Do I have to complete the area of the application that asks about subjects taken?
Yes, but only include relevant subjects. This section is designed to gather information not included on transcripts, such as textbooks used for particular courses.
What if I completed a course that did not use a textbook or the textbook is unknown?
In these cases, leave that area of the application blank.
Are GRE scores required?
What are the requirements to demonstrate English language proficiency?
Applicants who have received instruction in English in their primary and secondary schools and applicants who have been in the United States for four years or longer and have received a degree from an American institution are eligible for a waiver of the English proficiency exam requirement by sending a written request to firstname.lastname@example.org. Applicants who do not meet those requirements must take either the Test of English as a Foreign Language (TOEFL), the International English Language Testing System (IELTS), or the Duolingo English Test (DET).
In addition to the TOEFL/IELTS/DET, all students whose first language is not English are required to take the English Evaluation Test (EET) at MIT during the week prior to Registration Day. This examination is a diagnostic test whose purpose is to help students identify their strengths and weaknesses in written and oral English. English classes may be recommended as a result of the applicant’s EET score.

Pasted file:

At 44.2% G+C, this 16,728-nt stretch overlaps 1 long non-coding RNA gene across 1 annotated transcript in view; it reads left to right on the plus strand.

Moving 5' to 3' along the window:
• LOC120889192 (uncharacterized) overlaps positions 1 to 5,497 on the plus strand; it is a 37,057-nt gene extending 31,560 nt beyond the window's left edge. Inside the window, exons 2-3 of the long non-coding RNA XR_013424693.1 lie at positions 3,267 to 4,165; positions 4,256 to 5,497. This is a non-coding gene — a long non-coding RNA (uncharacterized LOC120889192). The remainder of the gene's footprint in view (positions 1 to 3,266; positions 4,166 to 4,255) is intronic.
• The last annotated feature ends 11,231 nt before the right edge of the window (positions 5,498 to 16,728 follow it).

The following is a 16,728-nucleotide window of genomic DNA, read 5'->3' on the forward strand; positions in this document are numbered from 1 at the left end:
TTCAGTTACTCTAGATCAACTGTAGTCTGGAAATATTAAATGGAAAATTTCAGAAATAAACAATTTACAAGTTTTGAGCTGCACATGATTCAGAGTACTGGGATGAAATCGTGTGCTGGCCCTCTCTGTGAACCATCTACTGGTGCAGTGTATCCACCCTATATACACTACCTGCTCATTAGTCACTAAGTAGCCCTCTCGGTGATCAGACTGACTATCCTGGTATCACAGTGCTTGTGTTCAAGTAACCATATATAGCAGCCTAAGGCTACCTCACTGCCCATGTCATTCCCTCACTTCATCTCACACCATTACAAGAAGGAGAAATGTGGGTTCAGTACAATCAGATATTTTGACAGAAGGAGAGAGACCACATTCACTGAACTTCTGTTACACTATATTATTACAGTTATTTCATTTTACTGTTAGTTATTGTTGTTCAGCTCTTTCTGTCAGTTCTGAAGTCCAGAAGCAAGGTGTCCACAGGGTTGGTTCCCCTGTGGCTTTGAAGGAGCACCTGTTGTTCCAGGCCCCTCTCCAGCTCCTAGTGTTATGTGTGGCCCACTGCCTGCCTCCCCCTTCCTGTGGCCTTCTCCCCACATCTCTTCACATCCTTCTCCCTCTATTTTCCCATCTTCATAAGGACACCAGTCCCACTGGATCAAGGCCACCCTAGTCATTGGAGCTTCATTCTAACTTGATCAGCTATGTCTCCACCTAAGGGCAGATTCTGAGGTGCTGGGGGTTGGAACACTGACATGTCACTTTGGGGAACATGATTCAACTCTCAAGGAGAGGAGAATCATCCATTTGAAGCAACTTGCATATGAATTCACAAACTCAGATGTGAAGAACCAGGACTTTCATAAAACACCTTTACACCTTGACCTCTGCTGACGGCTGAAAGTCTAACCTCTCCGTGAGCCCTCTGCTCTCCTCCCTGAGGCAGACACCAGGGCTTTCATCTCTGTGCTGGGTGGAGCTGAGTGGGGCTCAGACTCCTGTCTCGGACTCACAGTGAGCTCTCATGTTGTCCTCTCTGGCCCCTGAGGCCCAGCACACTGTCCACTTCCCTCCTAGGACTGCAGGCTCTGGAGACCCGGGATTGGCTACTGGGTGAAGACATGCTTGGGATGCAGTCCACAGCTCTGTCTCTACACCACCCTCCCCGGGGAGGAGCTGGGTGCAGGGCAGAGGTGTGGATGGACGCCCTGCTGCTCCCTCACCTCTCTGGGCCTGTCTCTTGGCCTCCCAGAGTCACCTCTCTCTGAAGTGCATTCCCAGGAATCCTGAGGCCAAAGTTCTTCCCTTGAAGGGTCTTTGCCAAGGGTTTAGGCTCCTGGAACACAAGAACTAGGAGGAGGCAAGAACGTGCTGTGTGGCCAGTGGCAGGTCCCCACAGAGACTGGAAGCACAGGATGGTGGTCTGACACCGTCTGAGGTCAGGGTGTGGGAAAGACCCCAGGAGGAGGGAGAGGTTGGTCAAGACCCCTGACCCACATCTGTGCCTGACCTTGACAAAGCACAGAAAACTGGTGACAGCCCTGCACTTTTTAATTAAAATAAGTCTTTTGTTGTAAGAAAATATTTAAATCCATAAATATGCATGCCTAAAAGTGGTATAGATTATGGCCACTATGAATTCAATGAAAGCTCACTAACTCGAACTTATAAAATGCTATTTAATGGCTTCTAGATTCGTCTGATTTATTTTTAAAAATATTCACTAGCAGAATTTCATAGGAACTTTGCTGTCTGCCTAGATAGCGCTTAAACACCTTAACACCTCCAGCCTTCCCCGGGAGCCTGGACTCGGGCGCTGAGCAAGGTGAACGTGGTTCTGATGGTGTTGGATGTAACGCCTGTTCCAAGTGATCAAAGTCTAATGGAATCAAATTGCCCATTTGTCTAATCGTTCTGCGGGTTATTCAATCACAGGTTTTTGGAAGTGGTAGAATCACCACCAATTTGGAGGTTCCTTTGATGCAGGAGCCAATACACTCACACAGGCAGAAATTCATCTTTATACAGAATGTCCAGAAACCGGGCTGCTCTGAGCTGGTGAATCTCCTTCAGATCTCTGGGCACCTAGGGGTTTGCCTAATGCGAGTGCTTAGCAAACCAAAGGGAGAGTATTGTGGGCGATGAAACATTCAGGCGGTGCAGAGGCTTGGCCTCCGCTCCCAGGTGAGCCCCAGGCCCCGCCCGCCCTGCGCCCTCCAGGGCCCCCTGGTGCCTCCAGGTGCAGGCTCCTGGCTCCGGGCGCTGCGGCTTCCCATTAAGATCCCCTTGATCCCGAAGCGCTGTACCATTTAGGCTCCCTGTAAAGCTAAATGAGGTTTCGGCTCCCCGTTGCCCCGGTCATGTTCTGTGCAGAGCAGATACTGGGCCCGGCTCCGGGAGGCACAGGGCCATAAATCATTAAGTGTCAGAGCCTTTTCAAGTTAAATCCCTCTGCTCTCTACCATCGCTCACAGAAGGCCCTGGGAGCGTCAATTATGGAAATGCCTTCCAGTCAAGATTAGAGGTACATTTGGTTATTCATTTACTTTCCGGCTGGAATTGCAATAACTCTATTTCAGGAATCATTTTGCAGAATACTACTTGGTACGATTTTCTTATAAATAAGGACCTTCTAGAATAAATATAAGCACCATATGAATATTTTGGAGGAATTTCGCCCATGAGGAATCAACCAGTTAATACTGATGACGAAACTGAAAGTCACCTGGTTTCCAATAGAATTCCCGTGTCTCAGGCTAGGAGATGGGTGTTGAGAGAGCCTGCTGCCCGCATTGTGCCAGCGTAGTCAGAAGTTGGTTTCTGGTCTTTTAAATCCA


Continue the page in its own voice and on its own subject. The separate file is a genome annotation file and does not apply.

Do you accept old TOEFL/IELTS/DET scores?
We follow the guidelines set by Educational Testing Service, IELTS, and DET, all of which state that scores are valid for two years.
Why can’t I choose cognitive neuroscience as a research area on my application?
If you enroll in our program, you will have opportunities for interdisciplinary studies in many areas, including cognitive neuroscience. On your application, please select either cognitive science or systems neuroscience, whichever category is more applicable to your area of interest.
Is it possible to send more than three letters of recommendation?
Yes, you can have up to 5 letters of recommendation sent.
When will I hear if I’m accepted?
Emails regarding final admissions decisions are typically sent in April.
The academic community prospers when talents from different backgrounds come together to solve scientific problems. Since 2019, the BCS Application Assistance Program (AAP) has been striving to narrow the information gap and share social capital in STEM.
The AAP is a volunteer-based, student-run initiative that allows current graduate students to offer support to and share personal experiences with prospective students during the graduate application process. AAP volunteers are happy to answer questions related to student life, career planning and graduate application.
Our volunteers are enrolled in the BCS PhD program and working in labs in computational, molecular, systems, and cognitive research domains of the department. Each volunteer comes from a unique set of personal trajectory, training experience and cultural background, and therefore represents their own views rather than the stance of BCS as a department. Personal information shared with the AAP volunteers will not be shared outside of the group, or with BCS faculty.
Applicants may sign up for the AAP here starting Sept 1, 2023. Enrollment to the AAP closes on Nov 20, 2023 (i.e. a few days before the PhD program’s application deadline).